State Delta Subscriber

The goal of the State Delta Export (SDS) service is to provide a mechanism for exporting on-chain state values from a validator to an external data store. This allows applications to efficiently query their state values.

Sawtooth Overview

Sawooth provides an event subscription service that allows clients to subscribe to two types of events:

  1. Block commits
  2. State Delta events (at a particular address range)

Sawtooth sends these events whenever the validator’s state is updated. State Delta events contain the raw state data at the updated addresses.

SDS Implementation

In ConsenSource, the SDS subscribes to all block commits and all state delta events in the ConsenSource namespace (3d0111).

When a block commit event is emitted from a validator, the block ID and the block num are parsed and stored in the reporting DB.

When a state delta event is emitted from a validator, the data is parsed into the respective protobuf message, the message is converted into a valid object, and the object is stored in the reporting DB.

By subscribing to these two events, the SDS provides a mechanism for other services, such as the REST API, to query an up-to-date database without needing to make more expensive queries to a validator node.


This off-chain state access comes at the expense of relying on a single validator for state updates.

By relying on a secondary data source instead of a validator node, this puts the application at risk of having stale data, or a forked state if the validator that is supplying the state updates comes out of consensus or is disconnected from the network.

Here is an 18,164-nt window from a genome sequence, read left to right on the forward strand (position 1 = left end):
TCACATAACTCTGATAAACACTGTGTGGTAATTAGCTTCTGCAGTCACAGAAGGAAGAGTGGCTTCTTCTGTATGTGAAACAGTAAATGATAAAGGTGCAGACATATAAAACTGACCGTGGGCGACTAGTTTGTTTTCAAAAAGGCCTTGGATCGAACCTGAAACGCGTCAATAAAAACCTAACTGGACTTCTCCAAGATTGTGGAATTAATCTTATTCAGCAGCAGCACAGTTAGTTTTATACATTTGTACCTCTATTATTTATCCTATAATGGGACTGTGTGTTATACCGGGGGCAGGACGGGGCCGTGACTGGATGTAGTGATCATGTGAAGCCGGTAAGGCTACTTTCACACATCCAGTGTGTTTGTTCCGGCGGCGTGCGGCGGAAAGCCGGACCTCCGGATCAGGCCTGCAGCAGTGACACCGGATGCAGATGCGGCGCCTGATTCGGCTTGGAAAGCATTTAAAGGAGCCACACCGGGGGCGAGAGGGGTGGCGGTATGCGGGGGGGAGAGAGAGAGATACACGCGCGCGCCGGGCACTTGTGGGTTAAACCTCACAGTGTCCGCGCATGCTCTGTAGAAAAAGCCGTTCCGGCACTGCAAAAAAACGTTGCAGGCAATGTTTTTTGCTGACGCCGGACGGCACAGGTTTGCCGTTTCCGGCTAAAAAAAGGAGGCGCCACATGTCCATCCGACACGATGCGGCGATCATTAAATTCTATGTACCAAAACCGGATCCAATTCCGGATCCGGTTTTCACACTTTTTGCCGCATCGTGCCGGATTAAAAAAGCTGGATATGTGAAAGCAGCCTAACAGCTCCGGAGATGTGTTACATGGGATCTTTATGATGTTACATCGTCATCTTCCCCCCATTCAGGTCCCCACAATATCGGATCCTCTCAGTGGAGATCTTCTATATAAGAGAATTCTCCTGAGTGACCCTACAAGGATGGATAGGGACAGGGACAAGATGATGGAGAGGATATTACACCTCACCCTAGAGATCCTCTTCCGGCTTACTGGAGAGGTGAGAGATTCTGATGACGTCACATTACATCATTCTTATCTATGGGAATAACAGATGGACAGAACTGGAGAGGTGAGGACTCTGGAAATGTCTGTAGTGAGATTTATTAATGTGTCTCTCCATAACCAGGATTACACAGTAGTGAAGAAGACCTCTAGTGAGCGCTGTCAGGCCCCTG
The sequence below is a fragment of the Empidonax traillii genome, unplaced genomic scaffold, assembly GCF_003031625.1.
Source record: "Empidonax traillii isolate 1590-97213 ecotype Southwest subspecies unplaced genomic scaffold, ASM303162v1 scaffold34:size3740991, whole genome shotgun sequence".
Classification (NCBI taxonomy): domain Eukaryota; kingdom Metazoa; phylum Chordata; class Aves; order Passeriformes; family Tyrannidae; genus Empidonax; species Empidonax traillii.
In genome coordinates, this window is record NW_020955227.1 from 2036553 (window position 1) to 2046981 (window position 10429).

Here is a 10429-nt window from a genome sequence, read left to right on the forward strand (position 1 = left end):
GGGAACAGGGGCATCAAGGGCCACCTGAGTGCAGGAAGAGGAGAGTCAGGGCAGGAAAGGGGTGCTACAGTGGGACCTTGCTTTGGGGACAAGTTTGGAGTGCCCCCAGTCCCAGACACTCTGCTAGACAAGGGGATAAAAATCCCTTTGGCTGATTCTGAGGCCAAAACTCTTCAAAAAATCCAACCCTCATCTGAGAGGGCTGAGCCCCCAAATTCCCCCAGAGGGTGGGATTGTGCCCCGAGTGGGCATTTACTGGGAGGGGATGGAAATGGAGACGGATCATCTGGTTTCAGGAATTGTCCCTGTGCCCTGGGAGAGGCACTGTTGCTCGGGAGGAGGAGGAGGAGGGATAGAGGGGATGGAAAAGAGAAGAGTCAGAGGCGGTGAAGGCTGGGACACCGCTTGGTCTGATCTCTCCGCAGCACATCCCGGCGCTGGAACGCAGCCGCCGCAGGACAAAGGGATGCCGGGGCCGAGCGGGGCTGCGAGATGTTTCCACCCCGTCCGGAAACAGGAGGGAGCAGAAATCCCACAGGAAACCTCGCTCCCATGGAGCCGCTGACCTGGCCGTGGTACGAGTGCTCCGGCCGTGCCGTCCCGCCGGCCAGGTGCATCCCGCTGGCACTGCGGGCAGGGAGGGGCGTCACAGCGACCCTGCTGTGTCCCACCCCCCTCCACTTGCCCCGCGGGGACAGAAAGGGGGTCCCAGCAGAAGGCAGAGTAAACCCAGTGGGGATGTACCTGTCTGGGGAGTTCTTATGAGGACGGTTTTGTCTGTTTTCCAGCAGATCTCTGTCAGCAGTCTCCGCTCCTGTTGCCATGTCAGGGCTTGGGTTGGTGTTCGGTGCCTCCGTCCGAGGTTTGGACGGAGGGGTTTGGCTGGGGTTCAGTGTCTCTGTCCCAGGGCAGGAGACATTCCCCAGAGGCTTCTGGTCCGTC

Reporting Database Structure

The reporting database has three types of tables:

  • sawtooth-core tables
    • Blocks
  • Domain-specific state tables
    • Agents, Assertions, Organizations, Authorizations, Certificates, CertificateData
  • Application tables
    • Tables supporting off-chain application components, such as User info and Auth

The reporting database should follow the Type 2 of Slowly Changing Dimensions data management pattern, so that fork resolution is easy.

Start & End Block Nums

In a blockchain there is no way to “delete” information. To indicate that a value is state is still valid, the concept of starting and ending block numbers is used.

Tables that include state data have additional columns of start_block_num and end_block_num. The ​start_block_num​ and ​end_block_num​ columns specify the block range in which that state value is set or exists. Values that are valid as of the current block have ​end_block_num​ set to MAX_UINT_64.

Primary Keys

Because there may be state objects in the database that refer to the same object in state at different block heights (with different block numbers), the primary key for each object cannot be the same as the object’s natural key in blockchain state. Instead, use a sequence ID column or another unique ID scheme as the primary key. For better query performance, it is recommended to create indexes on the natural key of the entry and the end_block_num.

Fork resolution

The following pseudocode demonstrates the fork resolution process:

  for table in domain_tables:
    delete from table where start_block_num >= existing_block.block_num
    update table set end_block_num = MAX_UINT_64 \
      where end_block_num >= existing_block.block_num
  delete from block where block_num >= existing_block.block_num

Last modified May 19, 2020: Add takeaway alert (ec25874)